Keeping a big band together wasn’t easy. “Sometimes, with the gigs few and far between, I couldn’t always get the personnel I wanted,” he says. Fortunately, there was no shortage of sideman gigs. During the ’60s and ’70s, Foster played with the cream of the established big bands: Buddy Rich, Woody Herman, Benny Goodman, Lionel Hampton and others. “I worked with a band led by a wonderful writer named Duke Pearson,” he says. “I worked with Thad [Jones] and Mel [Lewis] quite a bit, as well. I also worked with Johnny Richards, a wonderful composer and arranger. Those gigs with Johnny Richards, Thad and Mel, and Duke Pearson were the most fun.” He also worked with the aforementioned Peter Duchin. “He was pretty good; he wanted to do jazz in the worst way,” Foster laughs, “but he just didn’t have it.” Foster also taught, working as a music consultant with the New York City Public Schools and with the city’s Jazzmobile program.
Foster kept the Loud Minority going through thick and thin. He toured Europe with the band around 1980. His “Lake Placid Suite” was performed at the 1980 Winter Olympic Games. He also continued working with small groups, including a band he co-led with fellow Basie-ite Frank Wess. In 1986, Foster was asked by George Wein to take over leadership of the Count Basie Orchestra, replacing Thad Jones, who had quit due to poor health. “Things were goin’ kinda slim for me at the time, so I said, ‘Hey, I’ll do this.’ At the time I thought maybe I’d want to do that for the remainder of my career. I didn’t realize my career had that much more to go!”
The orchestra thrived under his leadership, winning Grammy Awards and—thanks largely to a slew of new arrangements written by Foster—reaching a level of creativity it hadn’t known for years. Unfortunately, some folks did not appreciate the direction in which he took the band. “I really enjoyed it the first five or six of those years,” he says, “but there came a time when some people were saying, ‘You shouldn’t do anything new, you should continue to just do the regular Basie fare, the stuff that people know.’” By 1995 that attitude had worn Foster down. “People wanted to hear the old stuff, not the new stuff. As a creative artist, that turned me off. I thought I’d better get out and do my own thing. I can’t ever stop growing.”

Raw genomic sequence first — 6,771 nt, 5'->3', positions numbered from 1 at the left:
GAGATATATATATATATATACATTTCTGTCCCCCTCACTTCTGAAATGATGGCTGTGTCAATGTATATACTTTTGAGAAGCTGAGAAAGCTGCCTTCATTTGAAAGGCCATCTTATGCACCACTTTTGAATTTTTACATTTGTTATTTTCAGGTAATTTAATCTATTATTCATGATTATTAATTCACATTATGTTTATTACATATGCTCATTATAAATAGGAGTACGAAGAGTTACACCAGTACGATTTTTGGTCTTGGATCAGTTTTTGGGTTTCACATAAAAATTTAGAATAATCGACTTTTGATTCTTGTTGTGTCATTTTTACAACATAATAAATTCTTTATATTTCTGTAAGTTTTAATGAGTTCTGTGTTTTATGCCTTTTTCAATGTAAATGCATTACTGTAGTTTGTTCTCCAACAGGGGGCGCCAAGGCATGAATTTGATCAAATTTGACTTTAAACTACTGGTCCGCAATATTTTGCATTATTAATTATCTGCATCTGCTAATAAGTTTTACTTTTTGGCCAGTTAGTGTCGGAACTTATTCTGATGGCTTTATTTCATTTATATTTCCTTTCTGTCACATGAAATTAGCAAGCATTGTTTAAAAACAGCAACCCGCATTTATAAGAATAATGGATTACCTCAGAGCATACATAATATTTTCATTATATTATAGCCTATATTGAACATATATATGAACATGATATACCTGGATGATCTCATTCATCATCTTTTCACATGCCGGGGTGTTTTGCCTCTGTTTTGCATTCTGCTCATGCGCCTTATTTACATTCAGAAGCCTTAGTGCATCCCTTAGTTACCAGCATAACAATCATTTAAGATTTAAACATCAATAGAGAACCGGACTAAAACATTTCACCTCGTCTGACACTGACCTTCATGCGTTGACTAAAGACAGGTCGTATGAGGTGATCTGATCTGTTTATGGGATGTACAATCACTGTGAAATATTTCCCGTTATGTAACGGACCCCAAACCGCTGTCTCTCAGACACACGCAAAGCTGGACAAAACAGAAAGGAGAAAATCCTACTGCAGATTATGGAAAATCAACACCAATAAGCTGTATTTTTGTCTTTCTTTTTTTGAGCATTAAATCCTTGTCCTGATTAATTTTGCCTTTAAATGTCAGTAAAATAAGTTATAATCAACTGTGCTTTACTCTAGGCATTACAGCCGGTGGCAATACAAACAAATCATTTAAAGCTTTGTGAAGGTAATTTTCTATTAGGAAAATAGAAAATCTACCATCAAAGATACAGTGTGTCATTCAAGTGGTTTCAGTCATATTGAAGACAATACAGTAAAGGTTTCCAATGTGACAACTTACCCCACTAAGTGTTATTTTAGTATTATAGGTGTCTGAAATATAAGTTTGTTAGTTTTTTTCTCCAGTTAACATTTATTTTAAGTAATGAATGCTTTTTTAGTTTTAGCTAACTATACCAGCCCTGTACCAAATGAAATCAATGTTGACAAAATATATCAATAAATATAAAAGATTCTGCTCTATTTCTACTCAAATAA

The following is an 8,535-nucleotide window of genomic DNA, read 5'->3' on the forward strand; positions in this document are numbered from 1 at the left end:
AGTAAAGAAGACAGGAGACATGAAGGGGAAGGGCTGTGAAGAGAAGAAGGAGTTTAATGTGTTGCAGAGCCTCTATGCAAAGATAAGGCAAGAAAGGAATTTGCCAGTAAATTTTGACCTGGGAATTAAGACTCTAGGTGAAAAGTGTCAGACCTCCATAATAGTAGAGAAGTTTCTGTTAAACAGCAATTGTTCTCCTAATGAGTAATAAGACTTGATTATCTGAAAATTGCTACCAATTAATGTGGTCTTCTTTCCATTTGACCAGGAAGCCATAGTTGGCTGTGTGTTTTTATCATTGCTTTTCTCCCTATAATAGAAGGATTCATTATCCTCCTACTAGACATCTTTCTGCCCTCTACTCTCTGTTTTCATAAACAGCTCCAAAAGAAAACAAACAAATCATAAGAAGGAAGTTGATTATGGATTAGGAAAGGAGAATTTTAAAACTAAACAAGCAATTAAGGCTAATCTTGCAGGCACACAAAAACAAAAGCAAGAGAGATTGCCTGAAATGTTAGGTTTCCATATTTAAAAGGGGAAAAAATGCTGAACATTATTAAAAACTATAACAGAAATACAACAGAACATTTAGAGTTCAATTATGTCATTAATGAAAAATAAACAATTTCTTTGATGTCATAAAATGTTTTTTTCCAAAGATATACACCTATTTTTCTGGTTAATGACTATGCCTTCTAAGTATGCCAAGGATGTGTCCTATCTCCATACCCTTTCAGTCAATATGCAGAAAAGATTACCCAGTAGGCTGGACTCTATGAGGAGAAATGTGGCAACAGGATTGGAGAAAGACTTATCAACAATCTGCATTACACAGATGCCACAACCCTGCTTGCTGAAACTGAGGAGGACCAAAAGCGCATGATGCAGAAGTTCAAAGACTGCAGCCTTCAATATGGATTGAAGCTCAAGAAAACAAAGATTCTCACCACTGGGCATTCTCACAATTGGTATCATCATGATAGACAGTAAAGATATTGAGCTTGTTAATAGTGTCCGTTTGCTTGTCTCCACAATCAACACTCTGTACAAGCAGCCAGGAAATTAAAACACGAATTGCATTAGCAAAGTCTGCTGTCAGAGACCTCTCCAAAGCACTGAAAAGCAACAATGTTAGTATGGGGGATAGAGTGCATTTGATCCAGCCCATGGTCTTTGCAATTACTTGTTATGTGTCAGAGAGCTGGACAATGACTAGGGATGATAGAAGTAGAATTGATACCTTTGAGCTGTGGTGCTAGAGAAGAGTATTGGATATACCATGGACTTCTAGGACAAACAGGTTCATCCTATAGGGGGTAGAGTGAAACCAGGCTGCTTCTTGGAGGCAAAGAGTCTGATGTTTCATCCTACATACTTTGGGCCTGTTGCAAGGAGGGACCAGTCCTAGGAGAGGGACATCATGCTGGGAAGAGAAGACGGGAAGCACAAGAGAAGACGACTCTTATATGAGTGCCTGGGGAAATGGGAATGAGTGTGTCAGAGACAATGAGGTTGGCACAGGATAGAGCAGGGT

He never has. A stroke in 2001 forced Foster to give up playing his horn, but it didn’t curtail his composing. The Loud Minority remains his focus. Last year, a 30-year-old studio recording of the band, previously thought lost, was found through the efforts of Foster’s wife, Cecilia. The resultant album, Well Water, was released early this year on the Piadrum label. There are also plans to record the current edition of the band. Foster writes for other bands, too: Among his clients have been the Chicago Jazz Ensemble and the Carnegie Hall Jazz Band, both under the direction of Jon Faddis. The Jazz at Lincoln Center Orchestra under the direction of Wynton Marsalis recently came knocking, as well, commissioning Foster to write new material for the band’s 2008 season.
Then there are the awards. Foster has been nominated for a Grammy four times, winning twice. He was named an NEA Jazz Master in 2002, and this March was honored by the Kennedy Center as a Living Jazz Legend. Frank Foster has had a terrific run, and at age 78, he has no intention of retiring. “Oh, no!” he says, “I’m definitely keeping busy.” He’s content about the way things have turned out, “because I’m doing only exactly what I want to do. For so long I didn’t. I was tossed around by others, doing the work of others for others. Now I do just what I want to do. While I’m not doing a lot, I do have a lot of time for writing. All the spare time in which I’m not performing, I’m spending writing. And having a ball doing it.”
“Well Water” (Piadrum)
“We Do It Diff’rent” (Mapleshade)
“The Loud Minority” (Mainstream)
“Frankly Speaking” (Concord Jazz)
Count Basie and His Orchestra
“April in Paris” (Verve)